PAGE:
Someone sent a request to the Premier’s Office for access to all “Email [sic], memos, letters, notes between Elizabeth Matthews and the premier’s office [sic] between June 1, 2013 and June 1, 2014”.
The Premier’s Office sent the person a couple of e-mails. They deleted some information under section 30 (personal information) and section 7(2) of the Access to Information and Protection of Personal Privacy Act. That second section basically allows government to sever information that is exempted from disclosure.
Read the completed access request and you will see the only thing they deleted was Matthews’ e-mail address.
Problem: the entire disclosure violates section 30 of the ATIPPA.
The request is about a specific individual who, despite the fact she used to work on the 8th floor, is these days a private citizen. As such, she is entitled to contact the provincial government and should expect that her communication i9s exempted from disclosure just like anyone else’s would be.
On the face of it, the request doesn’t meet any of the exemptions listed in section 30 and, as such, is an unwarranted invasion of an individual’s personal privacy.
There is a provision in the Act that allows for the disclosure if the person consents, but there’s no indication in the letter to the requester from the Premier’s Office that Matthews consented to the disclosure. That would be a pretty important thing since it would be the only way the Premier’s Office could release the information legally.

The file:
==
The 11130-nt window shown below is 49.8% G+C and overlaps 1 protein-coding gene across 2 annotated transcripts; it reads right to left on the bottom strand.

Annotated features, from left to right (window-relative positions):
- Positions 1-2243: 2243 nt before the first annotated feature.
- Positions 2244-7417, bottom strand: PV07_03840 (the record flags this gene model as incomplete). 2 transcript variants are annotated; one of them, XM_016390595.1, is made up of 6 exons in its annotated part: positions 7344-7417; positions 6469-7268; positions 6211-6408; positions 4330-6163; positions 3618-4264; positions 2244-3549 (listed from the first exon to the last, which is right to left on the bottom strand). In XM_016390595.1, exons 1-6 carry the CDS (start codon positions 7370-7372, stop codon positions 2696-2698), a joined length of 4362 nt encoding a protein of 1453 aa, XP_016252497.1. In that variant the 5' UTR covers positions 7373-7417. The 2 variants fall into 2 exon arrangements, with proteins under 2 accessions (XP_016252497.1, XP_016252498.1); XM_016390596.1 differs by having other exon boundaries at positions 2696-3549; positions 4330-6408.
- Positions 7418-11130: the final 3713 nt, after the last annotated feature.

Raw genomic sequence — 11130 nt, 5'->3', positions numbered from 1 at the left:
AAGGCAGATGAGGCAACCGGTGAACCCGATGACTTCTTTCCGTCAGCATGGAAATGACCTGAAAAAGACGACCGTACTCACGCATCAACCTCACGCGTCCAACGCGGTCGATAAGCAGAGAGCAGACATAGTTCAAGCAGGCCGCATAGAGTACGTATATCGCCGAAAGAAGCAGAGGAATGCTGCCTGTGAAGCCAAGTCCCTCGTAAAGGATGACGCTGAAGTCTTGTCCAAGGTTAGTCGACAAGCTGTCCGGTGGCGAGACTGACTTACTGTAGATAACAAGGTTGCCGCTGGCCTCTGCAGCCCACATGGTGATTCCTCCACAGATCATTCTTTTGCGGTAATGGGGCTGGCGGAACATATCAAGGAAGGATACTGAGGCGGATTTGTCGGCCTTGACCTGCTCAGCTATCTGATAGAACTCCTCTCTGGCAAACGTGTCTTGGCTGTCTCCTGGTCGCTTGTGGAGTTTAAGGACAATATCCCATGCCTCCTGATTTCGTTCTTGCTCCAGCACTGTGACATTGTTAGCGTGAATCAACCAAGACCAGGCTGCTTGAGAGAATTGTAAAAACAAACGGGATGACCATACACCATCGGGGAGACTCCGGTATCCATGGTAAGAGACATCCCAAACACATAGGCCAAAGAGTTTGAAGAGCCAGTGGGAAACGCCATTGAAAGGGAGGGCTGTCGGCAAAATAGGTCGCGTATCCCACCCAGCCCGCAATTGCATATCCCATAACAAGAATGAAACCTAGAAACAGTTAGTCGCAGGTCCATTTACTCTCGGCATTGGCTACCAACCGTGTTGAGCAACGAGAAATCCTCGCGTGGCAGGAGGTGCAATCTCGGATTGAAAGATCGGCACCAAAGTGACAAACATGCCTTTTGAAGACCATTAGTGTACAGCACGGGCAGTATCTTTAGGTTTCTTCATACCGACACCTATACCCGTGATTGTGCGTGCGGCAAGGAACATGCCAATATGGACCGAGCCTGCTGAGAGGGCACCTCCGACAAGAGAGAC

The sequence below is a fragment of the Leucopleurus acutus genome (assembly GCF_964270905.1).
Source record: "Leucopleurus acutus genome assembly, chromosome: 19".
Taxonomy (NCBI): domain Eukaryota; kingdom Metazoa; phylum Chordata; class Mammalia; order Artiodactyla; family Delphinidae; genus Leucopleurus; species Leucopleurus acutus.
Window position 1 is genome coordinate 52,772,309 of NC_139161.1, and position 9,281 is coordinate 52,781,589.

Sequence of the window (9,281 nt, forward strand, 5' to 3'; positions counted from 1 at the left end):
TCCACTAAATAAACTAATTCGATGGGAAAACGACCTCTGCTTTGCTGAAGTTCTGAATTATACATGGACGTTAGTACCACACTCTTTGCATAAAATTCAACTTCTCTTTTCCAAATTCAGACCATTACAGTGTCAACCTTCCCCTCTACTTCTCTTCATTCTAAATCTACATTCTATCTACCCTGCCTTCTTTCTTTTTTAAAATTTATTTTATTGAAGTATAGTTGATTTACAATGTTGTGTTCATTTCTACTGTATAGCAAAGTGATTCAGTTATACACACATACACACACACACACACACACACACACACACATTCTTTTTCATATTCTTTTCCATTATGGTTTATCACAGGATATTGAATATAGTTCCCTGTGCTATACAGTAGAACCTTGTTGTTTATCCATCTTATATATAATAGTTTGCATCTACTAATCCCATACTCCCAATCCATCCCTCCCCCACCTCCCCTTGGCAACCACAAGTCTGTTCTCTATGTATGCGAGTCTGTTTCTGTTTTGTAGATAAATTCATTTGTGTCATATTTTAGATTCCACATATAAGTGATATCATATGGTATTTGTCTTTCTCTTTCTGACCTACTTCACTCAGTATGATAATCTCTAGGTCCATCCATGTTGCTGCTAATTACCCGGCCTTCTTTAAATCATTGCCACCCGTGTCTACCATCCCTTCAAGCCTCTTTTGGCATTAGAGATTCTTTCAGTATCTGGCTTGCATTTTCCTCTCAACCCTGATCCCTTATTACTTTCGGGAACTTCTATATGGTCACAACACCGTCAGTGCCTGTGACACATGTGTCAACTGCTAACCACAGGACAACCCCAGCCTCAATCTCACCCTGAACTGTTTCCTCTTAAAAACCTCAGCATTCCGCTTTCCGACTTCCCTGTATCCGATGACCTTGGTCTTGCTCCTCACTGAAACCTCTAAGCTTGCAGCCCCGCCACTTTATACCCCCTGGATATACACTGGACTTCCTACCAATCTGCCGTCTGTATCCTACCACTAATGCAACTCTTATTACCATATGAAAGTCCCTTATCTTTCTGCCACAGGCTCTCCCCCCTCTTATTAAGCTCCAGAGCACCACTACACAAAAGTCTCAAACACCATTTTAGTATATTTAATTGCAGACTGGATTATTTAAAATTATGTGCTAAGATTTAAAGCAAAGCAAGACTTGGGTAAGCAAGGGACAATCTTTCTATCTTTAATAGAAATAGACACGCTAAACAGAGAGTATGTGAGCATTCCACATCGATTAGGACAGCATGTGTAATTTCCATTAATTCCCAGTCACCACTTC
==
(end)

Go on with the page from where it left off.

Well, the only way unless the person requesting the information was Matthews, but in the context, that would be freakin’ absurd. There’s no indication that was the case, either.
The two e-mails don’t contain any startling information. We do learn that Matthews was doing some consulting work for Alderon and that was the reason for one of the contacts. The other e-mail is a personal note intended ultimately for Tom Marshall and his wife. It’s hard to see there is some overriding public policy reason for releasing it, either. If anything, the fact it is a personal note of congratulations for Marshall would tend to make it fall under section 30.
To put this in context, consider that someone asked for e-mails received by the Premier’s Office about the ATIPPA review. In that case, the 8th Floor deleted names, e-mail addresses, other addresses and in some cases entire pages of the messages on the grounds they were section 30 personal privacy exemptions.
Same thing happened with the Telegram’s request for e-mails during #darknl.
In a request about Kathy Dunderdale’s trip to Brazil, they deleted the name of the federal public servant who would be taking notes at meetings. Public servants don’t usually get section 30 exemptions in their capacity as public servants.
Ditto for a request about communication related to Bill 29 in 2012.
Ironically, one of the few times we know that the Premier’s Office deliberately violated someone’s privacy rights under ATIPPA was when they targeted journalist Craig Westcott in a smear campaign after he went to work in the Opposition Office. Liz was directly involved in that illegal activity. There’s no comparison of the two episodes but the reply to the request for Matthews’ emails is rather odd.